On a hot day, pop the now frozen treat out of the container and into your horses’ feed trough or water buckets. You can also put several of them into the water trough itself to cool and flavor the water.

If you have a chest freezer, use the same recipe in a two-gallon bucket for more fun!

Horse Candy
From COTH BB User PaintedBones


2 cups corn syrup
1 1/3 cups sugar
2 cups corn meal
2 cups sweet feed

Optional: peppermint or other kinds of flavoring

Combine corn syrup and sugar over medium heat. Stir until sugar dissolves. Cover and cook for eight minutes, then uncover and cook until 300 degrees or hard crack stage. Turn off heat. Add corn meal and sweet feed alternately and stir until combined and well coated. Pour into well-greased bundt pan and allow to harden.

Remove candy from pan and run a string through the middle. Hang within reach of your horses. Watch them enjoy!

Beer Bran Mash
From COTH BB User OMalley Cat


8 cups of bran
8 cups of oats
Pinch of salt
Hot water
1 can of beer

Add enough hot water to moisten ingredients, add a pinch of salt, mix, and let steep for 30 minutes or until cool enough to feed. Add a can of beer moments before feeding.

New England Valkyries Vaulting Horse Cookies

(Or cookies for any horse sweet enough to let people jump off and on in rapid succession)
From Mari, @NEValkyries

1 1/2 cup rolled oats
1 1/2 cup Cheerios or other grain
1/2 cup flax seed
1/2 cup other grain (we used psyillium, you can use cornmeal, grape nuts, wheat cereal, etc)
3/4 cup whole wheat flour
1/4 cup water
1/2 cup corn or lite olive oil
1 tbs. salt
1 cup applesauce
1 cup grated carrots or apples
2/3 c. molasses

(You may also need some white flour)

You can also replace some grains with sweet feed. You can also choose organic versions.

1. Mix these ingredients together with your hands. Really mix. Whole grains vary widely in their abilty to hold/absorb water so the dough varies too. Some get stickier as they absorb liquid. If it doesn’t hold a nice ball easily after a while, add some regular white flour (which acts as glue). If too stiff, add just a little more water. Should hold a ball easily, but not be too sticky.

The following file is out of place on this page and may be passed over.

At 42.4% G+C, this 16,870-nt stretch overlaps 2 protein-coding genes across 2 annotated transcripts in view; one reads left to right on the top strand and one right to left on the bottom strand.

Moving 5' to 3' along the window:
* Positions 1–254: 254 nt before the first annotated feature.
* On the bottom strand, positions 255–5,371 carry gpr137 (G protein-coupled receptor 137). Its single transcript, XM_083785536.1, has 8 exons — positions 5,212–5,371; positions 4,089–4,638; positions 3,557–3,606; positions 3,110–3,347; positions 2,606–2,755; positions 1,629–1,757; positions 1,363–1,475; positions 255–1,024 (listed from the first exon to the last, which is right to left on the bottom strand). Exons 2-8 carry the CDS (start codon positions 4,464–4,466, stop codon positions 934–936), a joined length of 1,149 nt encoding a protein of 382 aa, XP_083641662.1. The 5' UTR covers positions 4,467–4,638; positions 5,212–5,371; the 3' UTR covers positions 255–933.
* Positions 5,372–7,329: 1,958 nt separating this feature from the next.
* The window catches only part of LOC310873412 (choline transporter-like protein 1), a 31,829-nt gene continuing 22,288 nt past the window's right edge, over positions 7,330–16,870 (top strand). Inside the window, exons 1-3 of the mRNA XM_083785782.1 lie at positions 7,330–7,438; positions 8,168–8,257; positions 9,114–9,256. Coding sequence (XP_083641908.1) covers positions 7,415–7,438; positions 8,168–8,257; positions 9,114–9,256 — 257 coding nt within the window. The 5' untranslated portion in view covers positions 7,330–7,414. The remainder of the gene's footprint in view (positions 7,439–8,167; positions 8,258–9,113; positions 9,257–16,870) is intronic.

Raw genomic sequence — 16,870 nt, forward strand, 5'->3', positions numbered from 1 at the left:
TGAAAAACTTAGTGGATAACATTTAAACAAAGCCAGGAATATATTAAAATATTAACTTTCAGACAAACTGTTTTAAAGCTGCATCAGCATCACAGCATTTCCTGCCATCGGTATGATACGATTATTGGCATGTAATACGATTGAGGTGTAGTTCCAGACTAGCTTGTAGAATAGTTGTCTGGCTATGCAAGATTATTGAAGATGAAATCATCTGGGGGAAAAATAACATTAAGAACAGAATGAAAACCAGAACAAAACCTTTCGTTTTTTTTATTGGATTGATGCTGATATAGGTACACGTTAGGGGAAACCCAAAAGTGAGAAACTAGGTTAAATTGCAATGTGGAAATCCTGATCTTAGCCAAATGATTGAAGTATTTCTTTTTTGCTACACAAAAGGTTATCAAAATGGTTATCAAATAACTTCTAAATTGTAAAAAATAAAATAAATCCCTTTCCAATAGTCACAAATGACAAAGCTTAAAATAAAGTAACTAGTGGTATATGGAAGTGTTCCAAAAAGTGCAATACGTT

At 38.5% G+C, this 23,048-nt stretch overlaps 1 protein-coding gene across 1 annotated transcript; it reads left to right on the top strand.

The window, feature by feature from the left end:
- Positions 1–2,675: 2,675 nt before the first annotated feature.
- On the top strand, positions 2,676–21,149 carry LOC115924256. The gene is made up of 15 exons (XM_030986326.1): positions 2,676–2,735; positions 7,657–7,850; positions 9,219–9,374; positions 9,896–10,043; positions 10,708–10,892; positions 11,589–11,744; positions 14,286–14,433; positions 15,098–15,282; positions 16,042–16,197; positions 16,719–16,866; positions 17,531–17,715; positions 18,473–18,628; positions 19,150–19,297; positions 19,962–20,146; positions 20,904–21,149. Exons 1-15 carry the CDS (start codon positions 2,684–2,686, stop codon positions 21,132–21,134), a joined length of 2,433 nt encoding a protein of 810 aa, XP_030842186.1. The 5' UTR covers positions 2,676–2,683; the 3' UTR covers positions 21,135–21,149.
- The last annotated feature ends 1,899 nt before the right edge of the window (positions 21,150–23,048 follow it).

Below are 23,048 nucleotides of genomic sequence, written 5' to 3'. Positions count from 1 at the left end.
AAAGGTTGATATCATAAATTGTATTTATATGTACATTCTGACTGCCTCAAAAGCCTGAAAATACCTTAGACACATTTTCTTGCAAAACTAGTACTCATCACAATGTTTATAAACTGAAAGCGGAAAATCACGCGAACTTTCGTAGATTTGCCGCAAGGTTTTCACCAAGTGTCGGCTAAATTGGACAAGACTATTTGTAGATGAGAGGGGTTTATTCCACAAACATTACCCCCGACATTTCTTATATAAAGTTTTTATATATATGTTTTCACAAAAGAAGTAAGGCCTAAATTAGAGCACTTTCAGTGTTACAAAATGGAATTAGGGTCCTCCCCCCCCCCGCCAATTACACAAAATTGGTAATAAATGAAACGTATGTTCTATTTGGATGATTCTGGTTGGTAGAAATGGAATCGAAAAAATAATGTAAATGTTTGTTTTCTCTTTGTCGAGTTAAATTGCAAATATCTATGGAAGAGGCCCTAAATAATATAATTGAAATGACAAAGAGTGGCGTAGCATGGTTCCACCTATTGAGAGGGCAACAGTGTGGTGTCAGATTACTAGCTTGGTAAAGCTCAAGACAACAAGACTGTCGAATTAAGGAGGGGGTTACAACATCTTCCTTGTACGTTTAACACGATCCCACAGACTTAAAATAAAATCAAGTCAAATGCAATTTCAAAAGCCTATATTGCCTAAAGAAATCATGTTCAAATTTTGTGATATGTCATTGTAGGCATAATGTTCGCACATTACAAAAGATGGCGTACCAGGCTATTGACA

2. Oil a cookie sheet. DO NOT PREHEAT OVEN (not necessary at the beginning).

3. Drop spoon-size balls onto well-oiled cookie sheet and press flat (1/3 inch thick). 

4. Set oven to 325 degrees, bake for 10 minutes. BE CAREFUL NOT TO BURN. If the cookies are not crisp on the outside, FLIP THEM at this point and cook for three more minutes. Flip again for three minutes more if you want an even tougher cookie. With subsequent batches, flip half-way through and reduce total time by one minute (oven loses heat when you open it).

The goal is crunchy on the outside, a little chewy inside—but if your horse likes a REALLY hard crunch cookie, take finished cookies and then lower the temperature to 250 and bake for 10 more minutes.

Cool completely. Horses like them as is. Store in airtight container. Makes five to six dozen, depending on the size. Small cookies for smaller horses! 

Or…. you can ice them…

2 cups confectioner’s sugar, sift after measuring
2 tbsp milk
2 tbls light corn syrup
1/tsp salt
Crushed peppermints

Mix with handmixer until smooth. Drizzle on cookies (or brush on or dip,) if you like.

Sprinkle with crushed peppermints, which will stick to icing, and let set for two hours in a cool place.

You can also make a sandwich-style cookie with these….use marshmallow fluff!

Store in an airtight container. 

What’s your favorite recipe for horse treats? Share it in the comments.

Category: Lifestyles